You'll notice that volume is a variable in the ideal gas law, but neither density nor mass is a variable. To find density, we have to solve the equation for volume, or *V*. *V* = *nRT* / *P*. To incorporate mass, we can use the number of moles, or *n*. The number of moles equals the mass of the gas divided by the molecular mass. **Molecular mass** is the mass calculated by adding atomic masses in the chemical formula. For instance, CO2 is composed of one carbon and two oxygen atoms. The atomic mass of carbon is 12.01 g/mol and oxygen is 15.999 g/mol. So, the molecular mass of CO2 is 12.01 + (15.999 * 2) = 44.01 g/mol.

We can substitute for *n* into the ideal gas law in order to get mass into the equation. Since *n* equals mass divided by molecular mass, this would insert into our equation as *V* = *mRT* / *MM* * *P*. Remember our original equation for density is mass divided by volume. Since we have volume on one side, we divide both sides by *m*: *V* / *m* = *mRT* / *MM* * *P* * *m*.

Since mass is on the top and bottom of the fraction on the right, they cancel each other out. On the left, the equation is the inverse of density. Thus, if we flip the fractions on both sides of the equation, the left will be density.

*V*/*m*=*RT*/*MM***P**m*/*V*=*MM***P*/*RT*- Density =
*MM***P*/*RT*

Using this equation, we are now ready to calculate the density of gas using temperature and pressure. Let's use CO2, as we were discussing earlier.

- The molecular mass of CO2 is 44.01 g/mol.
*R*is 0.0821 L * atm/mol * K.*T*is 273.15 K.*P*is 1 atm.

Note that the temperature in this equation must be in Kelvin. 273.15 K is 0 degrees Celsius and the freezing point of water.

- Density =
*MM***P*/*RT* - Density = (44.01 g/mol * 1 atm) / ((0.0821 L * atm/mol * K) * 273.15 K)
- Density = (44.01 g * atm/mol) / (22.4 L * atm/mol)
- Density = 1.96 g/L

The density of the gas is 1.96 g/L. You can tell by this equation if you vary the gas or pressure, you will also change the density of the gas.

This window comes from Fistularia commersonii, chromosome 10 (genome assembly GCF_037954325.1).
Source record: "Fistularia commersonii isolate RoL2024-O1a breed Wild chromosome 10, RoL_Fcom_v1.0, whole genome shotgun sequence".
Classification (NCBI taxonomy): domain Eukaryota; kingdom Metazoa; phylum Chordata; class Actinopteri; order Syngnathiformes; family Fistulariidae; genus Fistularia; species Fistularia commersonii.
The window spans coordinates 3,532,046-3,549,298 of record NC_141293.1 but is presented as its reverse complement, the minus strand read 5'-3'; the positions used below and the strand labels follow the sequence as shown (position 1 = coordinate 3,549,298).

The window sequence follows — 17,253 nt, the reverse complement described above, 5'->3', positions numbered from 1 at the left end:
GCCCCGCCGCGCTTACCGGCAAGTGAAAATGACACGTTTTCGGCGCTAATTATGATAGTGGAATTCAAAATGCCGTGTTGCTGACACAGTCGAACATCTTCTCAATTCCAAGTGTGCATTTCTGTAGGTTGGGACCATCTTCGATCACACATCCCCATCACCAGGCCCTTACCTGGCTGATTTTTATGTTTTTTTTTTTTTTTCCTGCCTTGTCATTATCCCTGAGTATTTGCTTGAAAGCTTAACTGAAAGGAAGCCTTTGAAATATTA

In this lesson, we learned that the **density of the gas** is equal to the mass divided by volume of a gas. Because gases are greatly affected by changing temperature and pressure, we can also use the **ideal gas law** to solve for density. The ideal gas law states that **PV = nRT**. This equation explains why car tires become under-inflated during winter. When the temperature (*T*) drops, the volume (*V*) of the air must drop as well.

While the ideal gas law is extremely useful in describing the behavior of gases in changing conditions, it does not have density as a variable. In order to insert density into the equation, we must use the relationship that the number of moles (*n*) is equal to the mass divided by molecular mass. This substitution will allow us to calculate the density of a gas with respect to temperature and pressure.

Watch and review this lesson's content to make sure that you can:

- Recollect the definitions of density and volume
- State the equation for calculating the density of a gas and the ideal gas law
- Interpret the purpose of the ideal gas law and understand when to use it
- Go through the process of calculating the density of a gas

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Chemistry: High School19 chapters | 179 lessons | 1 flashcard set

- The Kinetic Molecular Theory: Properties of Gases 6:49
- Pressure: Definition, Units, and Conversions 6:21
- Temperature Units: Converting Between Kelvins and Celsius 5:39
- How to Find the Density of a Gas 7:40
- The Boltzmann Distribution: Temperature and Kinetic Energy of Gases 6:51
- Diffusion and Effusion: Graham's Law 6:57
- Molar Volume: Using Avogadro's Law to Calculate the Quantity or Volume of a Gas 9:09
- Boyle's Law: Gas Pressure and Volume Relationship 6:48
- Charles' Law: Gas Volume and Temperature Relationship 8:13
- Gay-Lussac's Law: Gas Pressure and Temperature Relationship 6:42
- The Ideal Gas Law and the Gas Constant 8:03
- Using the Ideal Gas Law: Calculate Pressure, Volume, Temperature, or Quantity of a Gas 3:42
- Real Gases: Deviation From the Ideal Gas Laws 7:39
- Real Gases: Using the Van der Waals Equation 6:48